The Plight of the Bay Scallop

Many people enjoy scallops.  Just as many enjoy scalloping.

It is a great Florida family activity where everyone gets to snorkel in relatively shallow – safe waters.  You explore the grassbeds for a myriad of cool marine creatures yelling across the bay to friends about all the neat things you are seeing.

Scallops, and other bivalves, found in Big Lagoon.
Photo: Beth Fugate

And of course, there are the scallops.  Sitting on top of the grass blades with their undulated ridged shells and ice blue eyes.  You reach to grab one and they begin the “clap” their shells together to escape being captured.  You finish the adventurous day with your limit of scallops, and it is time to eat – broiled in butter and some seasoning is my favorite.

 

It is great fun.  However, it is becoming harder to find them.

Once found in grassbeds from Pensacola to Miami, the recreational harvest has been restricted to the Big Bend area – the commercial no longer happens.  Everywhere their numbers are down and many locations within their historic range, you cannot even find them.  Since 2015, Florida Sea Grant has conducted scallop searches in the Pensacola Bay area using citizen volunteers and have found only one live animal.  We have found numerous shells of these creatures, who only live a year… maybe two.  We have had reports of live scallops in the bay area outside of our formal search dates, I have personally found some, but the numbers are still very low – low enough that recreational harvesting in the Pensacola Bay area is closed indefinitely.

 

The story is the same from south of the Big Bend.  Scallop searches are conducted every year and returns are low, or non-existent.  So, the focus turns the Big Bend.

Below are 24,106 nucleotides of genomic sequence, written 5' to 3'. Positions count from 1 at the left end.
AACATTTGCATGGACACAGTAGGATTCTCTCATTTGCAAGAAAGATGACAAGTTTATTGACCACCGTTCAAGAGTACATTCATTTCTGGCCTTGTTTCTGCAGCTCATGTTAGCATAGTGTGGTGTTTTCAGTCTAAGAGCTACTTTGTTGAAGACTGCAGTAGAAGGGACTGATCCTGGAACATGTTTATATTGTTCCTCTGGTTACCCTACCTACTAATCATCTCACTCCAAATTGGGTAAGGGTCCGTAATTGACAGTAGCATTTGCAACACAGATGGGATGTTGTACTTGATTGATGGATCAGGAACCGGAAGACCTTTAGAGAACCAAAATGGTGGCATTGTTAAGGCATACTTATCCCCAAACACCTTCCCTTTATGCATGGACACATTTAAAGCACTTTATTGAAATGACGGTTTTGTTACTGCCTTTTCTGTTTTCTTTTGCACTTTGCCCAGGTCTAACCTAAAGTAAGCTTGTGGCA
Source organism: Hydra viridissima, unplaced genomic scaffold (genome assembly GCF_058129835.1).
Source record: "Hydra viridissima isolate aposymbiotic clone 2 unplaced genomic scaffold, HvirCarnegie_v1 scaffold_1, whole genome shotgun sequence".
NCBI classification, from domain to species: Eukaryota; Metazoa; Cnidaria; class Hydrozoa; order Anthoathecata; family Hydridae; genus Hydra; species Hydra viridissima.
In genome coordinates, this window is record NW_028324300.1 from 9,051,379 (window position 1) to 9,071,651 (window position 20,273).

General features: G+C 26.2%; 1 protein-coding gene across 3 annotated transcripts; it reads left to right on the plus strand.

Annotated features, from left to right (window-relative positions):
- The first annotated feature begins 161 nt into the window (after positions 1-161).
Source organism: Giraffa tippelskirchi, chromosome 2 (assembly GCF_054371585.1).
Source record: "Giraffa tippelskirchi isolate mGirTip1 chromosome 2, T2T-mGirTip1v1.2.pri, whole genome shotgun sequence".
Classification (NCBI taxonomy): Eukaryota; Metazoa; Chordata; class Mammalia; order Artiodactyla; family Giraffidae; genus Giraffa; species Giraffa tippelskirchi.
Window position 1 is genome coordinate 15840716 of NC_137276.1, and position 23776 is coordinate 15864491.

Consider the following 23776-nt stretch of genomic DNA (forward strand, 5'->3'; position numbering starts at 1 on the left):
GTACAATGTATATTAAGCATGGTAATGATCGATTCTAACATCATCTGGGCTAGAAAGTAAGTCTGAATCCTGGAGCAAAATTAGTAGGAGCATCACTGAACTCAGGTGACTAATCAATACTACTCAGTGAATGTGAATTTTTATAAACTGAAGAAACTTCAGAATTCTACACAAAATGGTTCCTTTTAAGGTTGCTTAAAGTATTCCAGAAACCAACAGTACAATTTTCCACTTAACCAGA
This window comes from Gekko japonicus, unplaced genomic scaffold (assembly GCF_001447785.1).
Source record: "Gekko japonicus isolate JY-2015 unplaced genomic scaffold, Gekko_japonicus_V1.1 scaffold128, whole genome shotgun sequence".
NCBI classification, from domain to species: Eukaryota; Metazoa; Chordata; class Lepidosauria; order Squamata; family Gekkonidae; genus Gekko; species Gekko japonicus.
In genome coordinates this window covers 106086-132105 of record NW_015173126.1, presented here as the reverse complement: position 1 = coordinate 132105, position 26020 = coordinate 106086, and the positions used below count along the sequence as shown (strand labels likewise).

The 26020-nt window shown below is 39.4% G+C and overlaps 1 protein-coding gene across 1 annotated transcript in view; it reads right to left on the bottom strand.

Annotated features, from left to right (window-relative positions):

They are famous for the scallop seasons.  Floridians travel from all neighboring counties, and from across the state, to partake in this fun activity.  It is good business for these local communities.  For some, it is the biggest money maker of the year.  However, now we are hearing stories of low harvest numbers in some parts of the Big Bend.  In recent years, Port St. Joe Bay has suffered from algal blooms and red tide that not only closed the waters to harvesting for swimming safety reasons, but because the scallop numbers declined as well.  One story out of Hernando County indicated that the numbers in this region are now down.  You must consider overharvesting as a problem as well.

The bay scallop sitting on a bed of turtle grass.
Photo: FWC

FWC is interested in restoring these animals to parts of their range where they were once common.  The Scallop Sitters program is one where volunteers can hang caged scallops raised in state hatcheries from their docks, protected from predators, and allow them to mass spawn.  The first pilot project in our area was in Bay and Gulf counties… last year… when Hurricane Michael came through.  Obviously, they will have to start over.

 

What is needed to extend this project into other bay areas?

 

Well, you certainly do not want to put them into waters where you know they will die.  The scallop populations declined for a reason – primarily habitat loss and overharvesting.  Excessive stormwater runoff decreased much needed salinity and increased grass killing turbidity.  Loss of seagrass equates to loss of scallops.  Florida Sea Grant is currently working with the University of West Florida, and citizen volunteers, to monitor seagrass growth and density in Santa Rosa Sound and Big Lagoon.  We will have a report on this year’s work later this fall.  We are also working with citizen scientists monitoring salinity in these bodies of water hoping for a mean of 20 parts per thousand or better.  We will have the summer salinity reports out at the end of September.  We hope these data will support the argument of extending the scallop sitters program further west.

 

But there is the question of overharvesting.

In recent years we have found evidence of locals in the Pensacola Bay area illegally harvesting the few scallops we have.  Some residents do not know that it is illegal to harvest in these waters – it is – and the only way we can successfully restore them, is allow them to mass spawn.  To do this, we need large numbers.

 

Each year Florida Sea Grant conducts the Great Scallop Search in the Pensacola Bay area.  We also host a “Bio-Scavenger Hunt” in the fall where scallops are one of the target species.  If you are interested in volunteering, contact Rick O’Connor at the Escambia County Extension Office – (850) 475-5230 ext. 111, or roc1@ufl.edu.